The reds and yellows
‘Most people don’t understand that the King is actually very weak,’ Giles explained. ‘All the things that they think indicate the King’s power could be said of Queen Elizabeth in Britain; it’s just a formality. But the way in which the monarchy is used by the military – that’s different.’
The monarchy and the military have a cosy relationship with each other which dates back to Bhumibol’s earliest days as King. In 1957 Field Marshal Sarit Thanarat instigated a coup – 1 of 12 successful coups in the past eight decades. Communism was growing in the region, and Sarit organized for the King to tour Thailand, visiting the rural borders of the country and consolidating a sense of national identity.
Jong Sricharoen is from Loei Province, on the northwest border with Laos, where it is ‘normal’ to have a photo of King Bhumibol hanging in your house. ‘People in my area believe in the King,’ she said, ‘because a long time ago he came to the area, which is in the countryside, a very small village, and brought development projects.’
Michael Montesano, co-coordinator of the Thailand Studies Programme at the Institute of Southeast Asian Studies in Singapore, sees these tours as calculated military manoeuvres.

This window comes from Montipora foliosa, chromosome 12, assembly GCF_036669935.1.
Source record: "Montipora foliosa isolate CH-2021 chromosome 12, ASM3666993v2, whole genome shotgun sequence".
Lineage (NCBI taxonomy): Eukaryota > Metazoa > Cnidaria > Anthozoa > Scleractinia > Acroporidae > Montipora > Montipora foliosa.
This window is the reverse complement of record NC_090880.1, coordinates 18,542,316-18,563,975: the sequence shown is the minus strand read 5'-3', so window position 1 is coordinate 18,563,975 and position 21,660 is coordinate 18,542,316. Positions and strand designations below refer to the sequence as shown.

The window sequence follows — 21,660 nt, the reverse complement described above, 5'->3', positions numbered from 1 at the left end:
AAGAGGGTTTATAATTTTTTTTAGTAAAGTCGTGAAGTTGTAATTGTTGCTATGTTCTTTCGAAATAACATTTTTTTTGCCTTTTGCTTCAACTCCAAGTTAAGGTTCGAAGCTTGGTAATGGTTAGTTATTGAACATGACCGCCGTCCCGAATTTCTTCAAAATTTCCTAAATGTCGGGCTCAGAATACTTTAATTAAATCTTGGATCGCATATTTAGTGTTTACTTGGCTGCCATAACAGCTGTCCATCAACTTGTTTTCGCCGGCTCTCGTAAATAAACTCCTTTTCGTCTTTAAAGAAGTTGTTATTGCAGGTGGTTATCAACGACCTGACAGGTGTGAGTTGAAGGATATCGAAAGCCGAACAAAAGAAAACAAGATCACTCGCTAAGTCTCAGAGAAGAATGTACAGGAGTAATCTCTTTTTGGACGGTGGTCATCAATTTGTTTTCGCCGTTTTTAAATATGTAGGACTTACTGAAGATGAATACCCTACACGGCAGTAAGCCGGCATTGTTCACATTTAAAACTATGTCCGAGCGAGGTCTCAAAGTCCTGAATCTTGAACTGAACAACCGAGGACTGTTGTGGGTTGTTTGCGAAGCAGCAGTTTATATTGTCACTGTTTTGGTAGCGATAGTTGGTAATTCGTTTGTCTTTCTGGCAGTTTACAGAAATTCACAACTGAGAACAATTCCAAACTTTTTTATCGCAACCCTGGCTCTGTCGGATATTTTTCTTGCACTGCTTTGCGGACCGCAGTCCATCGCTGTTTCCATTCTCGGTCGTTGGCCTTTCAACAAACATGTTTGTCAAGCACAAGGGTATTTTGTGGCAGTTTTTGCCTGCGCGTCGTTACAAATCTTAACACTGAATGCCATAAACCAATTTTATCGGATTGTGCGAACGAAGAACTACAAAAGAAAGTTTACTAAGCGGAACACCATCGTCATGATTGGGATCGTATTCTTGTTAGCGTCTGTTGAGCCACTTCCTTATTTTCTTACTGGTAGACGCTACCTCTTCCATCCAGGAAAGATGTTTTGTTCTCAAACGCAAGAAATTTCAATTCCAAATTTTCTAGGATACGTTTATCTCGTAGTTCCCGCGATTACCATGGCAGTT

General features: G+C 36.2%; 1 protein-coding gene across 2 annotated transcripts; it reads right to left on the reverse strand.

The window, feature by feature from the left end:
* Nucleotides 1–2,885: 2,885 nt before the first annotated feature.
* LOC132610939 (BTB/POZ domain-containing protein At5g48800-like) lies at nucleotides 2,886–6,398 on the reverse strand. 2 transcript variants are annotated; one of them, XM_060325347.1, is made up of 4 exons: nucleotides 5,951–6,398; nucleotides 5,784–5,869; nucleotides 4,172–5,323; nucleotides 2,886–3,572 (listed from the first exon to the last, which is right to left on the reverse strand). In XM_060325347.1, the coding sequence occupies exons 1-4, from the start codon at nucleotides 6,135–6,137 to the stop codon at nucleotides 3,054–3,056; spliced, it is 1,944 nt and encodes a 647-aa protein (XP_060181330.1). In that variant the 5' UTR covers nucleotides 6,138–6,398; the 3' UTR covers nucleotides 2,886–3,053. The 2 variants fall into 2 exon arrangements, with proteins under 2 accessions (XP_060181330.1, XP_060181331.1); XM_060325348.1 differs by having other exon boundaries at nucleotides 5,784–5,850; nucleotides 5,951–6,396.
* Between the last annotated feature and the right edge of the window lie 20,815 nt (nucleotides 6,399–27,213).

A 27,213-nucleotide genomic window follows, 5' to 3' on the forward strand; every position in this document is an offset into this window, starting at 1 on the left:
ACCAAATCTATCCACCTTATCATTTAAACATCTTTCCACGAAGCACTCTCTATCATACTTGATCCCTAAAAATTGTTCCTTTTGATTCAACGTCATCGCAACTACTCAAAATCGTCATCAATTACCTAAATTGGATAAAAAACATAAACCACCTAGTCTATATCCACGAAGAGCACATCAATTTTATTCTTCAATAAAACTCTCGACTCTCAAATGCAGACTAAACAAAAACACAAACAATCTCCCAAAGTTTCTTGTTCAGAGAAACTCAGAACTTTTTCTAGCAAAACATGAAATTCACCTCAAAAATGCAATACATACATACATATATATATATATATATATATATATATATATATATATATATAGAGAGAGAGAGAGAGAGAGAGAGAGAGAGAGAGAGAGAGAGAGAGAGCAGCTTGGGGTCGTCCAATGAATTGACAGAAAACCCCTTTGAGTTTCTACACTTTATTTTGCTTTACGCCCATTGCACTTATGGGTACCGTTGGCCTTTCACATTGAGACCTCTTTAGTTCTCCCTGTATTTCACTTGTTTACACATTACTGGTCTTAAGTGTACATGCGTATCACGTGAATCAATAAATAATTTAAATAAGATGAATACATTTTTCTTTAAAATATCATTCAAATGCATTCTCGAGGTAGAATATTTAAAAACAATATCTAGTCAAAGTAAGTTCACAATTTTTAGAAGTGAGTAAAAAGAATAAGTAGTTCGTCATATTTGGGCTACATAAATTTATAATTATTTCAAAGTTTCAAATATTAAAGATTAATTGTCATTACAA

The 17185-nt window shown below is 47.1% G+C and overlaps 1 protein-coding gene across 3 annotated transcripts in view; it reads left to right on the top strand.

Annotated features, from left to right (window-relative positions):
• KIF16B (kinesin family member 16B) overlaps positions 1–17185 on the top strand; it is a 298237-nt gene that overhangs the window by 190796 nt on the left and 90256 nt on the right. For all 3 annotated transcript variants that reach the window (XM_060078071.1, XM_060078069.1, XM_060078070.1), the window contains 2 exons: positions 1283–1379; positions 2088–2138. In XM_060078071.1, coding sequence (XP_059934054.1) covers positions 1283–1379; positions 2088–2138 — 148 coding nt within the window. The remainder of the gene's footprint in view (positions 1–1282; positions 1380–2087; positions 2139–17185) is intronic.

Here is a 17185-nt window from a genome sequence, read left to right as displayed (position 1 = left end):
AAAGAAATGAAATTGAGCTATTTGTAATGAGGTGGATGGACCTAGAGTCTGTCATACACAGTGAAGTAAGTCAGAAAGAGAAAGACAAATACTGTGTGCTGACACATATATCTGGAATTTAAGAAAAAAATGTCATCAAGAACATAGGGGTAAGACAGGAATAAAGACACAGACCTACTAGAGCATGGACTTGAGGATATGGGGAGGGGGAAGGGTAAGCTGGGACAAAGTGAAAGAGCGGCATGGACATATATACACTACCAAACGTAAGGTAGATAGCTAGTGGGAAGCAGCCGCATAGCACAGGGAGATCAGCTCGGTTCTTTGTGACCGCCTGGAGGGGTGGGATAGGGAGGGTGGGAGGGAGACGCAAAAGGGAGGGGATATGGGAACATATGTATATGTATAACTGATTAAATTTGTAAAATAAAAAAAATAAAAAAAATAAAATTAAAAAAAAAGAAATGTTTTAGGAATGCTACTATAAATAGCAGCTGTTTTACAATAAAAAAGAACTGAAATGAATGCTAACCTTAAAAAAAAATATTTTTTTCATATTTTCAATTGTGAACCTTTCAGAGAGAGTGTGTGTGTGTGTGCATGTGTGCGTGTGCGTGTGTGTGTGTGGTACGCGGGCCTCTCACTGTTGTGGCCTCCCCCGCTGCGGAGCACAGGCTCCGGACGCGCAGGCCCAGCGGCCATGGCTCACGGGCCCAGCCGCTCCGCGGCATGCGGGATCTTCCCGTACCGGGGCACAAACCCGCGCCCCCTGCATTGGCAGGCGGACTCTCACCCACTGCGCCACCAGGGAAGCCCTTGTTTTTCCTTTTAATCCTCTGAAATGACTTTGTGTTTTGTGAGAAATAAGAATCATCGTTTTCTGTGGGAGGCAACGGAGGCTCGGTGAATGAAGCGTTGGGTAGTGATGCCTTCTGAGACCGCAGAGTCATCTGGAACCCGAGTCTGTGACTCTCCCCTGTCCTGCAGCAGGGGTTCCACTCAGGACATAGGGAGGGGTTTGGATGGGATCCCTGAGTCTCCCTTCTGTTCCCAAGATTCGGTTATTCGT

‘[Field Marshal Sarit] decided that he would legitimatize the sort of dictatorship he wanted to build by investing it with the trappings of Thai culture, and he worked very deliberately to return the monarchy to a central, symbolic and legitimating role in Thai society. Thai culture was essentially recreated from 1958 onwards,’ he said.
Today, Thai values continue to be reinforced by the state. But they often come into conflict with the reality of modern Thailand, which is in many ways liberal and diverse. Rangsan thinks attitudes to the sex trade are uniquely strange.
‘Thais are the most hypocritical people in the world,’ he said. ‘This is the best place for sex tourism but we don’t accept that in every corner of the city we have prostitution. We don’t accept what we are.’
What Thailand’s values are, and what they should be in the future, are subjects of intense disagreement. There is bitter division across the country, but nowhere more so than between the red- and yellow-shirts.